The term “at risk” simply implies the risk of failing one or more classes. However, it belies the bigger picture—the far reaching effects of being a socioeconomically disadvantaged teenager. In my work in the education field, I had the opportunity to meet and influence several at-risk teens. The average “home-life” for the kids I worked with meant at least one absentee parent, usually the result of drug addiction or incarceration. Abuse was the norm, physical, sexual, and emotional. Several students lived with extended family members, friends, or couch-surfed and had experienced homelessness by the age of sixteen. Drugs and alcohol were more accessible than nutrition, toothpaste, and winter coats. With few exceptions, supervision came from juvenile probation officers, teachers, and counselors.
I came to know and love these students, who proved to be some of the most intelligent, generous, and talented people I’ve ever known. Everyone can make a difference. Here are the keys to breaking through the walls of defense and help these types of teens realize the fullness of their potential.
1. Offer them respect: There is nothing that will reach an angry, rebellious teenager faster or more effectively than genuine respect. Like adults, young people yearn to be regarded as equals. If they have no home, no possessions, and no prospect of improving their situation, respect becomes currency. Equally, nothing will alienate a teenager more thoroughly than “disrespecting” them in word or deed. When it comes to respect—give and you shall receive.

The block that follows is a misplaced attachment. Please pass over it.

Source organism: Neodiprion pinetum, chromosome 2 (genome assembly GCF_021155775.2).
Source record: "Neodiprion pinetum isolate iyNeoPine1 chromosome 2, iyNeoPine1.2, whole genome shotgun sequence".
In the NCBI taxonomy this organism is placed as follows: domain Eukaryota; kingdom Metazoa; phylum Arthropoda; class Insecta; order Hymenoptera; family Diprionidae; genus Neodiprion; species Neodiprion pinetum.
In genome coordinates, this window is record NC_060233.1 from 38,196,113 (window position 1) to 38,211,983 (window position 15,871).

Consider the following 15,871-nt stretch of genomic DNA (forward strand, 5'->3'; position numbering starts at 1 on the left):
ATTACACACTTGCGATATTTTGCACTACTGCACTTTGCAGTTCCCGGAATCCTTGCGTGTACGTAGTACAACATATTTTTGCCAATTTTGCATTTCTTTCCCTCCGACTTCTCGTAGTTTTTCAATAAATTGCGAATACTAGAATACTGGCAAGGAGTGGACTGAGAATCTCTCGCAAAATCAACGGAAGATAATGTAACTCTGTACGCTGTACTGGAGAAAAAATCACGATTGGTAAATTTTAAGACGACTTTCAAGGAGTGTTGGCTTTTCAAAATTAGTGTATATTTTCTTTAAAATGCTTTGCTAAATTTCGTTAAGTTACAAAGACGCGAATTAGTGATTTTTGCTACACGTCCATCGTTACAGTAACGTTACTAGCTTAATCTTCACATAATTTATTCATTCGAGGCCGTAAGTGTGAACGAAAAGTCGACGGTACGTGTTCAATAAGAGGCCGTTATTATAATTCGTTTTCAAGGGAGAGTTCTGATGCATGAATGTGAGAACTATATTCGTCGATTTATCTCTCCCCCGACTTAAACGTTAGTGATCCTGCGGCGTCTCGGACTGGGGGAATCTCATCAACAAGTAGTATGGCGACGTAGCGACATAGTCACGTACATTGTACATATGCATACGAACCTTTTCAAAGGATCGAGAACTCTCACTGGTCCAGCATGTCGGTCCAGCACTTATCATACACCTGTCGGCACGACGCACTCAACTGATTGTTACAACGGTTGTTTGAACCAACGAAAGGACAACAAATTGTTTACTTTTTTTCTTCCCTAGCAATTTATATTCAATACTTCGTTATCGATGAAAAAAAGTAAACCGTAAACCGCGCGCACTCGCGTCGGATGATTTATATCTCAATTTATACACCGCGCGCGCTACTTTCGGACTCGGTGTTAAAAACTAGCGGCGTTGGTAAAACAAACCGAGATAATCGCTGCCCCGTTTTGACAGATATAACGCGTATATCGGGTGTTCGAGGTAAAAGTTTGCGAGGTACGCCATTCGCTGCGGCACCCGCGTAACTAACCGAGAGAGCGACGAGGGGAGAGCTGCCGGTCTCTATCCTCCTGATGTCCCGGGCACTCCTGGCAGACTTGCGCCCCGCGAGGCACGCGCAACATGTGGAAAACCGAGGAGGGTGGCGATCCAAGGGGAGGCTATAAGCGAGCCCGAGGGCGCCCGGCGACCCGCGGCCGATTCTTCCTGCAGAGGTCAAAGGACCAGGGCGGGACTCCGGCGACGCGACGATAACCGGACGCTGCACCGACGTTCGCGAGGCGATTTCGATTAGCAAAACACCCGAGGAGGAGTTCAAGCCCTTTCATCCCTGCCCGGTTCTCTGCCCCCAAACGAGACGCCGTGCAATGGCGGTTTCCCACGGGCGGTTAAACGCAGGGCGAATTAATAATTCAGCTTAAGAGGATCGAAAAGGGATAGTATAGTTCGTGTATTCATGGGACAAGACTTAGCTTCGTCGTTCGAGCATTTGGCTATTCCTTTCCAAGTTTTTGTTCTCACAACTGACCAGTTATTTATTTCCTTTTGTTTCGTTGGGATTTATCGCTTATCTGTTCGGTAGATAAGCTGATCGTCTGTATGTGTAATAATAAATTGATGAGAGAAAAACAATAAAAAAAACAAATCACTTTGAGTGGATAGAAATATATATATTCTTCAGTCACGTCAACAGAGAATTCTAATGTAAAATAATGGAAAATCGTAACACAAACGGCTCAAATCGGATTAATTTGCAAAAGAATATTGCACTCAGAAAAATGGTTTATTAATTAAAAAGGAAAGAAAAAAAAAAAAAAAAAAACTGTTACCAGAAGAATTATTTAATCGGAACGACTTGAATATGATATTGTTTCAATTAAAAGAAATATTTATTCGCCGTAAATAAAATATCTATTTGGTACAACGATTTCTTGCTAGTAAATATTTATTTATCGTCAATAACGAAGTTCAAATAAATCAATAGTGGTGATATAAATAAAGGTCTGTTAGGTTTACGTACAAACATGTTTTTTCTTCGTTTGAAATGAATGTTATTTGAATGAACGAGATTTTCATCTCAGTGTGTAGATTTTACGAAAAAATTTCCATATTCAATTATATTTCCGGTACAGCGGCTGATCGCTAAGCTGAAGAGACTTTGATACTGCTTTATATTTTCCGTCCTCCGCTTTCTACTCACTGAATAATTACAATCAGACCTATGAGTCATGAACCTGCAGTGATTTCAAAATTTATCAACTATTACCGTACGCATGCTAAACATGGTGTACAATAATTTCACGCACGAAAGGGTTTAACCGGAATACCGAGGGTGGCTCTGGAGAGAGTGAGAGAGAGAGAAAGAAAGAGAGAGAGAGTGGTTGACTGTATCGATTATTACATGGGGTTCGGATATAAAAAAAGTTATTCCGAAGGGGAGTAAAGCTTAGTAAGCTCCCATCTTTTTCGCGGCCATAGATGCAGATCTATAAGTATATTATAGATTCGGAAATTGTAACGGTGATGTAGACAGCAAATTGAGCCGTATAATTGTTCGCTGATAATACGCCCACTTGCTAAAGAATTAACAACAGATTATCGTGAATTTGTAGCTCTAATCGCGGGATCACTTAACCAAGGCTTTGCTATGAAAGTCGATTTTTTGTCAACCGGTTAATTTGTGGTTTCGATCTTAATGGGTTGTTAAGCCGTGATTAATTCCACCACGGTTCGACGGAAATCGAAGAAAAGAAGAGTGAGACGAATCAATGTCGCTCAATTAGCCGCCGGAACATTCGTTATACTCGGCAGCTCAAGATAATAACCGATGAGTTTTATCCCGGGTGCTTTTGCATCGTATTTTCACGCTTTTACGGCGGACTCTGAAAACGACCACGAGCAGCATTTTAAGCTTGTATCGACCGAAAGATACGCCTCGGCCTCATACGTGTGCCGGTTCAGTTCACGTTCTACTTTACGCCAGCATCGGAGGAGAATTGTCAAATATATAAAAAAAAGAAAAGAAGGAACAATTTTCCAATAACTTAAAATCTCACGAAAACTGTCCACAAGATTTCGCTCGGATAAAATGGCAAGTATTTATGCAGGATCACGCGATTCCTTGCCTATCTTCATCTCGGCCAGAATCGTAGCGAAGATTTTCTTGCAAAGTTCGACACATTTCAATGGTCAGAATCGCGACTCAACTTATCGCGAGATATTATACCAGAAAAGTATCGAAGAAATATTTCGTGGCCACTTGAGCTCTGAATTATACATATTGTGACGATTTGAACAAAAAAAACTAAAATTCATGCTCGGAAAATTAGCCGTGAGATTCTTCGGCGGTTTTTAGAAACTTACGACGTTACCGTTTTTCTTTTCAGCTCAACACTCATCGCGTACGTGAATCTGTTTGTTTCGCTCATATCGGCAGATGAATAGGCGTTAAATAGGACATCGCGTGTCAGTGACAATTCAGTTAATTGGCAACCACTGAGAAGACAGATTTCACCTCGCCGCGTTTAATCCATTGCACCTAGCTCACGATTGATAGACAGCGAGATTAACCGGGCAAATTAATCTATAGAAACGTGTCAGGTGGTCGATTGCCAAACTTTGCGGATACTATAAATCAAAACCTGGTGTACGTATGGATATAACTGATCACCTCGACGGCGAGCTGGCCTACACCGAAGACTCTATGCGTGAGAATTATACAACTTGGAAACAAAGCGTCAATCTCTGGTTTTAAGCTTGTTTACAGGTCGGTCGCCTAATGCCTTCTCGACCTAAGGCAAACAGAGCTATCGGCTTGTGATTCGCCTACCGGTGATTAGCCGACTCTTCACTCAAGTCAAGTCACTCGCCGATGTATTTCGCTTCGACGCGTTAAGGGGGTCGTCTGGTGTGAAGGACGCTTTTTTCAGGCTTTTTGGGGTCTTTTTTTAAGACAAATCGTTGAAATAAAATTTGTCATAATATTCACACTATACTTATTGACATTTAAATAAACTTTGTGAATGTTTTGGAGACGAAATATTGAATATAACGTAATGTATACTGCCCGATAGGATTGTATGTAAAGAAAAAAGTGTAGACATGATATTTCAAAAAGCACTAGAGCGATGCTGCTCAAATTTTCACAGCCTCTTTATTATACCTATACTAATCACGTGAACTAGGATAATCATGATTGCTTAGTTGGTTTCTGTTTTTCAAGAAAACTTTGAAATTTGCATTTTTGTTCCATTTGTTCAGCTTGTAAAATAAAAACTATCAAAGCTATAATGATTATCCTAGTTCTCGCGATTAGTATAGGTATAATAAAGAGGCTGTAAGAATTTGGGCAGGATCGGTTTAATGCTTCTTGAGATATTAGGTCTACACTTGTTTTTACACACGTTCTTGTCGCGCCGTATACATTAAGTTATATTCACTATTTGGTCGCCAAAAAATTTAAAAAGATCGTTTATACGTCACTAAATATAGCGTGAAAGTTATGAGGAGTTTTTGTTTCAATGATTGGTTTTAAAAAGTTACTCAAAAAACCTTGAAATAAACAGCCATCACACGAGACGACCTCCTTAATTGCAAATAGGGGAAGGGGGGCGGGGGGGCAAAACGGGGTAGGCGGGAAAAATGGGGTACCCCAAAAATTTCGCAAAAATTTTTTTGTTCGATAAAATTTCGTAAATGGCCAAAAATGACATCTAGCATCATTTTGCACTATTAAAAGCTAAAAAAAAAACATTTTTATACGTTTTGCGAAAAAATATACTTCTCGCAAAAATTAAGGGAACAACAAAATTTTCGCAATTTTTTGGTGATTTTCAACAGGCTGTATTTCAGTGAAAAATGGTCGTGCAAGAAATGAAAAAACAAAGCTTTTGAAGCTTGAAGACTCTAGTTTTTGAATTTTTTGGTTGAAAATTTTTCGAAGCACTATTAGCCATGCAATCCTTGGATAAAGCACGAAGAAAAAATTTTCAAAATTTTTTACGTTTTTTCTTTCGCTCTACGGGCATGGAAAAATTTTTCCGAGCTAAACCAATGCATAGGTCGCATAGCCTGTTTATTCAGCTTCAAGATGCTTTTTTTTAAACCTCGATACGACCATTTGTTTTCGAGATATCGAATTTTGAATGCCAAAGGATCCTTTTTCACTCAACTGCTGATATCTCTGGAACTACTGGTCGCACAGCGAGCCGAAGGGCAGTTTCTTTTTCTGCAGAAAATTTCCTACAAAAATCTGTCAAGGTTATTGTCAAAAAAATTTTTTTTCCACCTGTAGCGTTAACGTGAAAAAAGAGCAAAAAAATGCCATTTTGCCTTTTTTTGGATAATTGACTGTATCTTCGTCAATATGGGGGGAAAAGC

2. Encourage their strengths: Too often, educators, parents, and counselors, try to fit a square peg into a round hole, trying to force them into what we think they should become. This is an exercise in futility and will yield frustration for all parties. Instead, we need to meet them where they are. If young people are allowed to freely develop their strengths and attributes, the options are limitless. Seek out and nurture their strengths and be willing to look in outside the box. Most importantly, never lose sight of the fact that it is about them.
3. Create a sense of ownership and belonging: Most at-risk kids feel alone and disenfranchised. Street and prison gangs are well acquainted with the unrivaled human need to belong, thus praying on the isolated and insecure. A sense family, even outside the traditional, is more powerful than any street drug creating a bond difficult to break. Fortunately, gangs don’t have the exclusive on this concept. Provide an environment where at-risk teenagers can feel safe and accepted and they will move in from the fringes to become part of the whole. Take it a step further and give them something they can take ownership in, something in which their contribution is outwardly valued and appreciated, and there is no limit to what they can achieve.
Photo by Doug Robichaud